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Razer Book 13 Review: Excellent Work Laptop

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Although Razer laptops are generally designed for playing, we regularly recommend them to anyone looking for a MacBook-like design and build quality Windows laptop. The Razer Book 13 takes the Razer design, which we love, but overlooks (almost) the game environment, and aims instead for office and school use.

Not that with one of the game-centric Razer Blade laptops you could not open a tabletop. Earlier models of the Razer Blade Stealth were indeed similar to the Book 13. But with its 13.4-inch display and large 16:10 aspect ratio, fast mobile performance, and long battery life, this is even easier to use from home. However, like an Apple, even compared to other premium laptops it isn’t necessarily the best deal.

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Razer Book 13 Review 2021

Razer Book 13 is now available in three different configurations, beginning at $1,200, £1,200, and AU$2,200. The basic configuration has an elven-gen core i5 processor, built-in Iris Xe graphics, a memory of 8GB, and a 256GB PCIe SSD, which can be user-updated if you need more storage.

Razer Book 13 Specifications

Price as reviewed $1,600
Display size/resolution 13.4-inch 1,920×1,200 touch display
CPU 2.8GHz Intel Core i7-1165G7
Memory 16GB 4266MHz LPDDR4X (onboard)
Graphics 128MB Intel Iris Xe Graphics
Storage 256GB SSD
Networking 802.11ax wireless, Bluetooth 5.1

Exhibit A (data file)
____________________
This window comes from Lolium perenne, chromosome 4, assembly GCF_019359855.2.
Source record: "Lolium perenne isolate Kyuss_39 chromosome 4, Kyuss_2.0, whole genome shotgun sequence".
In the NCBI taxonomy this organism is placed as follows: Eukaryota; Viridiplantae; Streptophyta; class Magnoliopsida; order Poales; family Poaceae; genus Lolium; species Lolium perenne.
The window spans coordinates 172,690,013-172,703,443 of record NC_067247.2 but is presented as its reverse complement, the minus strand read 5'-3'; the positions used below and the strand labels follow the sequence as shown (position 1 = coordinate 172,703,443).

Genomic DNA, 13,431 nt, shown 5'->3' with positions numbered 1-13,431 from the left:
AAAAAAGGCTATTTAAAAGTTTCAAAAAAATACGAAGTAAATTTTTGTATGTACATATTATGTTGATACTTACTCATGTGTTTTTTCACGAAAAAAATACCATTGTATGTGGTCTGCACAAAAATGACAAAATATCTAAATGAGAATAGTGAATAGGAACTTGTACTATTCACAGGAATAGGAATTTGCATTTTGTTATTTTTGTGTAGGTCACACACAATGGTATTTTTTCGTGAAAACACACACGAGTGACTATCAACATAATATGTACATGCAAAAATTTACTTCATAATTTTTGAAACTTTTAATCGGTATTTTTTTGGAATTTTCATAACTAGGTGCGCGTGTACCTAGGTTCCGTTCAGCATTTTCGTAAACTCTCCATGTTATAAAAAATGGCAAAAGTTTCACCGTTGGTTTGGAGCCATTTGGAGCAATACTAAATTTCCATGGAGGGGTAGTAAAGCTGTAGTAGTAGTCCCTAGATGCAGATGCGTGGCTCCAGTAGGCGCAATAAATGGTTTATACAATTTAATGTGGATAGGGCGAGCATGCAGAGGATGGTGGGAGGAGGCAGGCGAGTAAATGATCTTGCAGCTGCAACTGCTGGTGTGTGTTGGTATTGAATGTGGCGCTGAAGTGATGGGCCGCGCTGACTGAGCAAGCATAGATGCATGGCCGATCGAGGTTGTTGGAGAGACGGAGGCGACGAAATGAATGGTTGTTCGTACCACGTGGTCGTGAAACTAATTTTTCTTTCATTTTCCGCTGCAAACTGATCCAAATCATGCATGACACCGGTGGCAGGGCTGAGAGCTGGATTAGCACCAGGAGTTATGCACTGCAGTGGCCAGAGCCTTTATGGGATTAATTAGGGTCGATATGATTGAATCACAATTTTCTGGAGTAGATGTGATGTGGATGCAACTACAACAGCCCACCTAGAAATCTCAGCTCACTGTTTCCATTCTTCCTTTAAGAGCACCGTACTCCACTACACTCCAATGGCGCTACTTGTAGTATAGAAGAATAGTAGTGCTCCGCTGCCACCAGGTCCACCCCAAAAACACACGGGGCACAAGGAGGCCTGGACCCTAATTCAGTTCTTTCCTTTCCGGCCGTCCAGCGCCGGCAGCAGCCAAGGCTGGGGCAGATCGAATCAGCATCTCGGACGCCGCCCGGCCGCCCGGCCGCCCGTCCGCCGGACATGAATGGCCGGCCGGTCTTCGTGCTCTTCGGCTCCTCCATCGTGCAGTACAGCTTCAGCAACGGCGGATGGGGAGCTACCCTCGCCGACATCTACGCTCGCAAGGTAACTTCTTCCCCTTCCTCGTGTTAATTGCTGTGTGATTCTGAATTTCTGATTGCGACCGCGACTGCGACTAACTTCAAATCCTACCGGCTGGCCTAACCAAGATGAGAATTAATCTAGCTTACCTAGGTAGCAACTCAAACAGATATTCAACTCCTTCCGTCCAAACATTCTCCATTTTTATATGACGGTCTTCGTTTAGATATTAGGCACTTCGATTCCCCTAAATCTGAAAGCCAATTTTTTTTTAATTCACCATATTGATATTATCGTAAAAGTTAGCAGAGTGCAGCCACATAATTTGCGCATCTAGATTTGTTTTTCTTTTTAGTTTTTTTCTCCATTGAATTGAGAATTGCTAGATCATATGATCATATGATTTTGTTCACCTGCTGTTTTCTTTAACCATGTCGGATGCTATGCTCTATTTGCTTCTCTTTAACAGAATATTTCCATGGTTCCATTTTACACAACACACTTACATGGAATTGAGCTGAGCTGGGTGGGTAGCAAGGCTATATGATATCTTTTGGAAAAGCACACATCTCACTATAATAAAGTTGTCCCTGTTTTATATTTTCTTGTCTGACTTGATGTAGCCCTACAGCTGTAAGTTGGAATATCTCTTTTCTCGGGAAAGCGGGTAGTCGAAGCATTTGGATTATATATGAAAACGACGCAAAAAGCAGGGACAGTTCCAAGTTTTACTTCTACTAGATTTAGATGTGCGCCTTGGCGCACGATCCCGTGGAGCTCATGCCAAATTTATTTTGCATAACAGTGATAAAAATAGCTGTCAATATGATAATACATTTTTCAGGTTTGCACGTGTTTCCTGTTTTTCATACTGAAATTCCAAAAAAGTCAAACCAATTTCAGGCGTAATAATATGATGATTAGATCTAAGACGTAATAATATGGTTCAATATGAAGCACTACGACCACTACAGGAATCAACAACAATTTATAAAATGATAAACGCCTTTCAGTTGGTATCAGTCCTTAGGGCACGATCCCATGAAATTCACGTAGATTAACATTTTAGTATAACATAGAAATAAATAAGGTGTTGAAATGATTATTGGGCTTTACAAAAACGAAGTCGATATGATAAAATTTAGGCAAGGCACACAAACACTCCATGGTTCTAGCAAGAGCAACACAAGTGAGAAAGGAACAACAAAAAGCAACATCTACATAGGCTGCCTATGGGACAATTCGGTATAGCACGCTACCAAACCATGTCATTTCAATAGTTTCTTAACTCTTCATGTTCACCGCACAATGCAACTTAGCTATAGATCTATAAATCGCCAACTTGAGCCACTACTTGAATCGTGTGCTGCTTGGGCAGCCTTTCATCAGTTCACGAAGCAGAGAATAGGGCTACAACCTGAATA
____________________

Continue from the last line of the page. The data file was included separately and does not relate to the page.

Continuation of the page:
Connections Thunderbolt 4 USB-C (x2), USB-A (3.2 Gen 1), HDMI 2.0, 3.5mm audio jack, microSD card slot
Operating system Windows 10 Home 64-bit (20H2)

By comparison, the x360 14 HP Spectre is a premium penetrated 2-in-one display with a 13.5-inch OLED display, 16GB of memory, and 512GB SSD, and is approximately $1,600, while the Dell XPS 13,9310 is currently around $1,550 with a 512 GB storage and UHD touch display resolution. The top book 13 matches components of Dell, but it is $2,000. Does this improve the deal with HP and Dell? Yes, if the main component specs are purchased alone. But there are a few additional features in the Razer Book 13 that may worth extra money.

Gaming keyboard for your work laptop

The Book 13 has the same keyboard layout as the Blade Stealth 13 laptop, which is nearly totally good. The keyboard is comfortable and we enjoy it much more than the Dell XPS 13. However, it has small backpacks and entry keys which may require a period of adjustment. On the upper side, there’s an extended Shift Key on the right side, with the power button on the top right (the rest of the keys require 63 grams) and a 300 m delay so that the laptop does not get shut or sleep.

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You get per-key lighting and support for the Razer Chroma RGB software, beyond layout and feel. You can configure the light of each key, create your own lights, or only use one of a number of presets using the app. Synapse can also be used in key restoration or macro creation. You can use Hypershift to set up shortcuts to do things such as opening a particular application, controlling media, or triggering a mouse function.

Staying connected without hub